TRAIL, 3bd house to share w/partial basement suite, 2bth w/shower. $500./mo. No pets. Share kitchen. 250-364-2894
For all areas. Excellent exercise, fun for ALL ages.
For Sunday, Jan. 6, 2013 ARIES
Find it here. 1BDR COMFORTABLE SHOREACRES COTTAGE: Suitable for 1 person, ns/np, available immediately, $550/mo. +utilities. 2 BDR GROUND FLOOR, TRAIL: Updated, quiet, $650/mo. +utilities, Seniors Discount, close to downtown. BRAN2 BDR WALKOUT BASEMENT SUITE, CASTLEGAR: 1 yr old, 5 appliances, galley maple kitchen, laminate throughout, $900/ mo. +utilities. Jan. 15 or Feb. 1, ns/np, references required. D NEW RIVERVIEW HOUSE: Granite, timber, cedar, WINTER SPECIAL $299,000. , 2 BDR HOUSE WITH GARAGE: 75x110’ lot, zoned commercial, 2 blocks from downtown Kaslo, $199,000. Call 250-353-2595. 906 CEDAR AVE, SALMO: 3bdr, 1.5 bathrooms, double wide modular, 60x120 lot, paved driveway, 2 car carport, f/s, w/d included, natural gas furnace, central air, storage shed, partially fenced yard, $140,000. FAMILY REUNIONS. 50 acre ranch in Southern Oregon. Sleeps 26, all in beds. Check VRBO.com Listing #. Fish/hike/raft/hunt. Near Crater Lake. GRANDVIEW HOUSING STRATA DUPLEX: 105-4200 Grandview Dr, Castlegar. To view contact Elmer Verigin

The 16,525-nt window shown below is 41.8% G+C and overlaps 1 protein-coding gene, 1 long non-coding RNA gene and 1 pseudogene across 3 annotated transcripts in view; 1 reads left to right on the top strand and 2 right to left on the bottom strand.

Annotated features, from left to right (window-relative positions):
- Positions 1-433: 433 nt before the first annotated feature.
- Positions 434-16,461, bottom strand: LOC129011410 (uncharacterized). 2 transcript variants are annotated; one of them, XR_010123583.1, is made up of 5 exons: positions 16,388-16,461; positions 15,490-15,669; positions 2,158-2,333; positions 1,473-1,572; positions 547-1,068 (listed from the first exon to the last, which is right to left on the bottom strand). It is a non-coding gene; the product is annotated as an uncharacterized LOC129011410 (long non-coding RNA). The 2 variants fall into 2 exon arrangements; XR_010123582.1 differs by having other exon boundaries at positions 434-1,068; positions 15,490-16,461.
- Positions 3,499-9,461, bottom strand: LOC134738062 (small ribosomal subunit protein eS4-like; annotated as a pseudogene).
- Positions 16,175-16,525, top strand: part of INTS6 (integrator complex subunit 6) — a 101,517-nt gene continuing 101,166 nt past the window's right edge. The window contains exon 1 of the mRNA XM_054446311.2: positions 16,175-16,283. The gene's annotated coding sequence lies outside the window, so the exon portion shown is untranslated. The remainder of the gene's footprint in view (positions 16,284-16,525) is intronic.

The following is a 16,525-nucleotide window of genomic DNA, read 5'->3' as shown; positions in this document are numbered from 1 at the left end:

NEW GAS fireplace with vent kit. $1,000.00 OBO. 250-3688379
Bella Vista, Shavers Bench Townhomes. N/S, N/P. 2-3 bdrms. Phone 250.364.1822
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BC INSPECTED GRADED AA OR BETTER LOCALLY GROWN NATURAL BEEF Hormone Free Grass Fed/Grain Finished $100 Packages Available Quarters/Halves $2.55/lb Hanging Weight Extra Lean Hamburger $4.00/lb TARZWELL FARMS 250-428-4316 Creston
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Merchandise for Sale
or make plans for higher education down the road. GEMINI (May 21 to June 20) Disputes about inheritances and shared property can be settled later in the day, because you have focus and concentration. Don’t let anyone talk you out of doing what you really think you should do. CANCER (June 21 to July 22) Sit down with partners and close friends, and have
practical discussions. Figure out how to share expenses or come to a fair arrangement with the division of labor. After some initial resistance, others will cooperate. LEO (July 23 to Aug. 22) Because your powers of concentration are excellent today, tackle work that requires attention to detail and strong focus. You’ve certainly got what it takes!